The NHS continues to cope well with the increasing demands for high-quality services. It has grown to be the second-largest spending programme in the UK, which is a reflection of the funding priorities of successive governments. Over the past 20 years, NHS expenditure has risen by an average of 3% per annum in real terms. It is logical that the NHS should continue to share in a growing economy but these increases have to be carefully judged and there will continue to be a premium on good management in the NHS.
In a recent report by the Organisation for Economic Co-operation and Development (OECD), the NHS was recognised to be a 'remarkably cost-effective institution'. It achieves health outcomes comparable to those achieved in other countries with similar or higher incomes, and at a cost, in terms of share of national income, that is significantly lower than most. The NHS has retained the allegiance of the people to an extent that cannot be matched by other public health systems - only 12% of the population of this country has some form of private health insurance compared with one-third of the population in Australia, 40% in New Zealand and over 60% in Canada. Waiting times for treatment have reduced significantly in the past few years and labour productivity across the health service as a whole has risen by more than 40% over the past 20 years, broadly in line with trends in labour productivity across the British economy as a whole.
The NHS belongs to the people, and its top managers and clinicians, as temporary stewards of the service, have a responsibility to protect and develop it for the future. We are constantly striving to update and refresh our view of the future. The overall framework is straightforward.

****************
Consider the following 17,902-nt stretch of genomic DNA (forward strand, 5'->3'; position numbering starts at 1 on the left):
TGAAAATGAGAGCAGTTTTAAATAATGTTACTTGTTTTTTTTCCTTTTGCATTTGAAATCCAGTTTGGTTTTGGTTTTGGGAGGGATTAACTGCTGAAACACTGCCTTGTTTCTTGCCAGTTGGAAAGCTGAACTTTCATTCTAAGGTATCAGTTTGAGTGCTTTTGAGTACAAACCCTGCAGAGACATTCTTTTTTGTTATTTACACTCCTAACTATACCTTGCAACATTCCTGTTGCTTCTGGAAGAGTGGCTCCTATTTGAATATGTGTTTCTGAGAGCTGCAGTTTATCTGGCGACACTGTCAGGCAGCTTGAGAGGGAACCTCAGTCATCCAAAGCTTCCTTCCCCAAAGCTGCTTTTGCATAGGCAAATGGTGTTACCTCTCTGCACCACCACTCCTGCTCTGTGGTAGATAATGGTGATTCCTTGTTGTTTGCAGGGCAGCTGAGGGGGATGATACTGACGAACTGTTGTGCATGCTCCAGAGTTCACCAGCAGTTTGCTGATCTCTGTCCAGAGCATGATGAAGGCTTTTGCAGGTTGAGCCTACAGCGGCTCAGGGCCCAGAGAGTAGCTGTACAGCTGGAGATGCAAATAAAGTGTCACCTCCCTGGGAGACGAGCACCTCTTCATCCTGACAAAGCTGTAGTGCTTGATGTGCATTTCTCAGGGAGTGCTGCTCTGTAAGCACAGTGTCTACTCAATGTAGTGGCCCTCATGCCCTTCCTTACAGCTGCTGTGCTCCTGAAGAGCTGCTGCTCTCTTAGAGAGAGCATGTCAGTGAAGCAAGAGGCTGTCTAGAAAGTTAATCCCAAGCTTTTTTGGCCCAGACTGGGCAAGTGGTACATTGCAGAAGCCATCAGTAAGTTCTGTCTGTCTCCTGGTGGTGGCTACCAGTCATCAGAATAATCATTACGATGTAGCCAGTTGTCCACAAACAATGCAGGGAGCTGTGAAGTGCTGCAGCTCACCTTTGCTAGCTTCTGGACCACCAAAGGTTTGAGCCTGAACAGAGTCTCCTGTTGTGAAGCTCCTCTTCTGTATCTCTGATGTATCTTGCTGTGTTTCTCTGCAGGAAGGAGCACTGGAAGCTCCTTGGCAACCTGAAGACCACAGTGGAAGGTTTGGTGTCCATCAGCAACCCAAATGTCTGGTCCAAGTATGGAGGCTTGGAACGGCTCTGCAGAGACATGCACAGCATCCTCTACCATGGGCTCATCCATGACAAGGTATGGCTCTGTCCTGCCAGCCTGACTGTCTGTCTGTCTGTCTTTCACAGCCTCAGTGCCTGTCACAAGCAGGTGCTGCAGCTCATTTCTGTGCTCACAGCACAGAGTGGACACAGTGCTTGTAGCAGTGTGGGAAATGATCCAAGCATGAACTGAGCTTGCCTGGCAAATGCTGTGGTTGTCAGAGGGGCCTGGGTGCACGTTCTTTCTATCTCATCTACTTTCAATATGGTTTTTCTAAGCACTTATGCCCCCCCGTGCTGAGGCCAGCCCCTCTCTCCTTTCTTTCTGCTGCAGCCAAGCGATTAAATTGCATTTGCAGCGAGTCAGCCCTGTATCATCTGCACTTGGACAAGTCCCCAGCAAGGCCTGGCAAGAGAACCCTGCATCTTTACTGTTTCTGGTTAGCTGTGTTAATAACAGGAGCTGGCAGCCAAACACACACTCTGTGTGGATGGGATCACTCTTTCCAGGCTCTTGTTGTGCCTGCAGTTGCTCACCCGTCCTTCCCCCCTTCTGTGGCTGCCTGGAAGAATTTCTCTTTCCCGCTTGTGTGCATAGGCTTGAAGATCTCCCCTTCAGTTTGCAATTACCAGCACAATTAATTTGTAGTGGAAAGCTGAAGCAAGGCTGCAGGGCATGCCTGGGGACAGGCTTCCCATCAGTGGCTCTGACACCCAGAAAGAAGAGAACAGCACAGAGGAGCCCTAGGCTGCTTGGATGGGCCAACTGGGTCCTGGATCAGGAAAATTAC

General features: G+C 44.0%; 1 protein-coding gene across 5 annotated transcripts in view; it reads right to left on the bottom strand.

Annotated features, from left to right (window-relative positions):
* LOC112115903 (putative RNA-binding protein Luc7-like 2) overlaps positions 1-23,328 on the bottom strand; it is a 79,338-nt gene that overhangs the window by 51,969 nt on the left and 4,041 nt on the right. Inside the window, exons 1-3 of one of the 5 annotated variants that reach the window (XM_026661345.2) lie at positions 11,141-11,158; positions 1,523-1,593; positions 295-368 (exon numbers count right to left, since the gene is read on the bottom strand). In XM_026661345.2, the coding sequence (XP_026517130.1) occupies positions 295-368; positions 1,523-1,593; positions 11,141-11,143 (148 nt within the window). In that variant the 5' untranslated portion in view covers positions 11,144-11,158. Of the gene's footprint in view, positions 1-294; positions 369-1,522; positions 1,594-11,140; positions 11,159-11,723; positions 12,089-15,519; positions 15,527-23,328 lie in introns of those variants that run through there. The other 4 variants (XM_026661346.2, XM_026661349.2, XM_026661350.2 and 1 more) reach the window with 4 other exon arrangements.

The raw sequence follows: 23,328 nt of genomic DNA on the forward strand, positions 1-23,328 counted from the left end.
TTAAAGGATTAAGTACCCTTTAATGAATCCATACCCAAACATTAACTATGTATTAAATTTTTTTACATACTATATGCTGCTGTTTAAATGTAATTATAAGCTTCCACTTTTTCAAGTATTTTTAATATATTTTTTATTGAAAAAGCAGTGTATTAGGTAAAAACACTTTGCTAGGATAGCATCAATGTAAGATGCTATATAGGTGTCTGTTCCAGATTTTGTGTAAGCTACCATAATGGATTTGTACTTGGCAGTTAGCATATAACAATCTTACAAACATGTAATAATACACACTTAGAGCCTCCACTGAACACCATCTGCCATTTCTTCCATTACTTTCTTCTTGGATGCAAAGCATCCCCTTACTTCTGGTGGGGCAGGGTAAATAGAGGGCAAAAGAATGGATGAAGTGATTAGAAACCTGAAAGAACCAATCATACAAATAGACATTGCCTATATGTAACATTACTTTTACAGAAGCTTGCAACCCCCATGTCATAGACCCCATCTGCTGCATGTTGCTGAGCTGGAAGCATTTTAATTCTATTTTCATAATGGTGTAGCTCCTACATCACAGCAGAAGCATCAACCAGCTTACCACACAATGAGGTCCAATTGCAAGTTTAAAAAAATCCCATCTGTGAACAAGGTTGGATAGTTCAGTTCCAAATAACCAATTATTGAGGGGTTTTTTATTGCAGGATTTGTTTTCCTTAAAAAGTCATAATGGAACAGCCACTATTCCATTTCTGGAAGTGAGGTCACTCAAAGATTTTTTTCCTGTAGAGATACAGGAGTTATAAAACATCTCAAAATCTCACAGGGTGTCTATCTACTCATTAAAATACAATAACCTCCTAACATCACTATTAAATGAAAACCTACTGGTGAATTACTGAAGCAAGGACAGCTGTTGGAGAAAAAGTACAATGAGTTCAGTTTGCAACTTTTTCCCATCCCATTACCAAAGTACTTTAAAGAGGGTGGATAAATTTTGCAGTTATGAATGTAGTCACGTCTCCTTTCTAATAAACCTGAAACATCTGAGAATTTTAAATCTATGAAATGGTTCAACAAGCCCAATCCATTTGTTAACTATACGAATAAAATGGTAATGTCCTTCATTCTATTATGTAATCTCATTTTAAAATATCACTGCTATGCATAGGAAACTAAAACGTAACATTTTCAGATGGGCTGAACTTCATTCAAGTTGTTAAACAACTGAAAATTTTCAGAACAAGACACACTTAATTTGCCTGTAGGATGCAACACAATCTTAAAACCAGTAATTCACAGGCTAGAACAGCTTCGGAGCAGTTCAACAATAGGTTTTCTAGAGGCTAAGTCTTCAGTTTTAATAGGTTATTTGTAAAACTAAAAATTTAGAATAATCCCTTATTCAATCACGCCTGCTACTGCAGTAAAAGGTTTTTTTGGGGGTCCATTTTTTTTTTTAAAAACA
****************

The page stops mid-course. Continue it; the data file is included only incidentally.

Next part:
First, we are pursuing policies which are about improving health and health services - Health of the Nation, community care and the Patient's Charter are all delivering results. Second, we are taking steps to strengthen the scientific and education base of health services, through the national research and development programme, the first of its kind in the world, and by our commitment to the continuous education and development of staff and a focus on clinical effectiveness.
Third, we are investing in the capability of local management - giving clearer focus to the quality and cost-effectiveness of services we provide and the well-being of the staff who provide them.
The government of the day has ultimate responsibility for the NHS, and in a public system politics plays a legitimate part in the decision-making process. But the management framework - strategic coherence, a stronger scientific and education base and capable local management - is beyond politics and has to be pursued on a long timescale.
When you are travelling around the world on business, have a look at other health service systems. The pressures are the same everywhere - no society has the ability to provide every treatment that patients would wish. Difficult choices have to be made about patient and service priorities and ultimately they have to carry public support. Throughout the world, no better model than the NHS has been found for adapting to change and development and for making the best use of available resources to meet demand for healthcare. Health service reform is a means to an end - better health and high-quality services for all are the goals for which we strive.